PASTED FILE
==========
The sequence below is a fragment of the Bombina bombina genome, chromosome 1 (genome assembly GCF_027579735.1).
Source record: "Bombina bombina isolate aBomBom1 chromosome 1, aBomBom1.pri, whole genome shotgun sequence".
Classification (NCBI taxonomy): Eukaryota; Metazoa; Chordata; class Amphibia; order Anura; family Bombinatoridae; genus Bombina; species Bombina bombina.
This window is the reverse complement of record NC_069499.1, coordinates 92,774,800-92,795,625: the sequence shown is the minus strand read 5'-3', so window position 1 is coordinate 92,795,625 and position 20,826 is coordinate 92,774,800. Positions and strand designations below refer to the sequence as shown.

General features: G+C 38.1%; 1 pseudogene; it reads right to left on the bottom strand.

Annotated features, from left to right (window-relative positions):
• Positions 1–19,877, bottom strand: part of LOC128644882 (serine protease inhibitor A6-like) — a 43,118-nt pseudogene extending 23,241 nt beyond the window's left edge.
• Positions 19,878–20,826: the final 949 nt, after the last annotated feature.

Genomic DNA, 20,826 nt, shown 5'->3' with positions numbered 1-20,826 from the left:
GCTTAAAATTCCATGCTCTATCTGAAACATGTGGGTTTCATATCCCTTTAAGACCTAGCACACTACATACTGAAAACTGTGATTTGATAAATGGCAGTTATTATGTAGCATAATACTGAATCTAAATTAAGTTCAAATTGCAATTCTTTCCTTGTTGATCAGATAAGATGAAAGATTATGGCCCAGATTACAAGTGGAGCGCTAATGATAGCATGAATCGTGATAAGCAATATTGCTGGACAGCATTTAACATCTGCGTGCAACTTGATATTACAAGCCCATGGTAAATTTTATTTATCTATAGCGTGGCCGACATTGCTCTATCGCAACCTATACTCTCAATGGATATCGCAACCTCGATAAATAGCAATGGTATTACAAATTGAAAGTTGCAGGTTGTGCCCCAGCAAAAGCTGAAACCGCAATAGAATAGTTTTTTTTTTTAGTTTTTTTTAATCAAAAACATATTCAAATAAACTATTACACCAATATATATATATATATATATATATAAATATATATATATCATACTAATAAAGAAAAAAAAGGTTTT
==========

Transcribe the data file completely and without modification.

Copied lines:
The sequence below is a fragment of the Bombina bombina genome, chromosome 1 (genome assembly GCF_027579735.1).
Source record: "Bombina bombina isolate aBomBom1 chromosome 1, aBomBom1.pri, whole genome shotgun sequence".
Classification (NCBI taxonomy): Eukaryota; Metazoa; Chordata; class Amphibia; order Anura; family Bombinatoridae; genus Bombina; species Bombina bombina.
This window is the reverse complement of record NC_069499.1, coordinates 92,774,800-92,795,625: the sequence shown is the minus strand read 5'-3', so window position 1 is coordinate 92,795,625 and position 20,826 is coordinate 92,774,800. Positions and strand designations below refer to the sequence as shown.

General features: G+C 38.1%; 1 pseudogene; it reads right to left on the bottom strand.

Annotated features, from left to right (window-relative positions):
• Positions 1–19,877, bottom strand: part of LOC128644882 (serine protease inhibitor A6-like) — a 43,118-nt pseudogene extending 23,241 nt beyond the window's left edge.
• Positions 19,878–20,826: the final 949 nt, after the last annotated feature.

Genomic DNA, 20,826 nt, shown 5'->3' with positions numbered 1-20,826 from the left:
GCTTAAAATTCCATGCTCTATCTGAAACATGTGGGTTTCATATCCCTTTAAGACCTAGCACACTACATACTGAAAACTGTGATTTGATAAATGGCAGTTATTATGTAGCATAATACTGAATCTAAATTAAGTTCAAATTGCAATTCTTTCCTTGTTGATCAGATAAGATGAAAGATTATGGCCCAGATTACAAGTGGAGCGCTAATGATAGCATGAATCGTGATAAGCAATATTGCTGGACAGCATTTAACATCTGCGTGCAACTTGATATTACAAGCCCATGGTAAATTTTATTTATCTATAGCGTGGCCGACATTGCTCTATCGCAACCTATACTCTCAATGGATATCGCAACCTCGATAAATAGCAATGGTATTACAAATTGAAAGTTGCAGGTTGTGCCCCAGCAAAAGCTGAAACCGCAATAGAATAGTTTTTTTTTTTAGTTTTTTTTAATCAAAAACATATTCAAATAAACTATTACACCAATATATATATATATATATATATATAAATATATATATATCATACTAATAAAGAAAAAAAAGGTTTT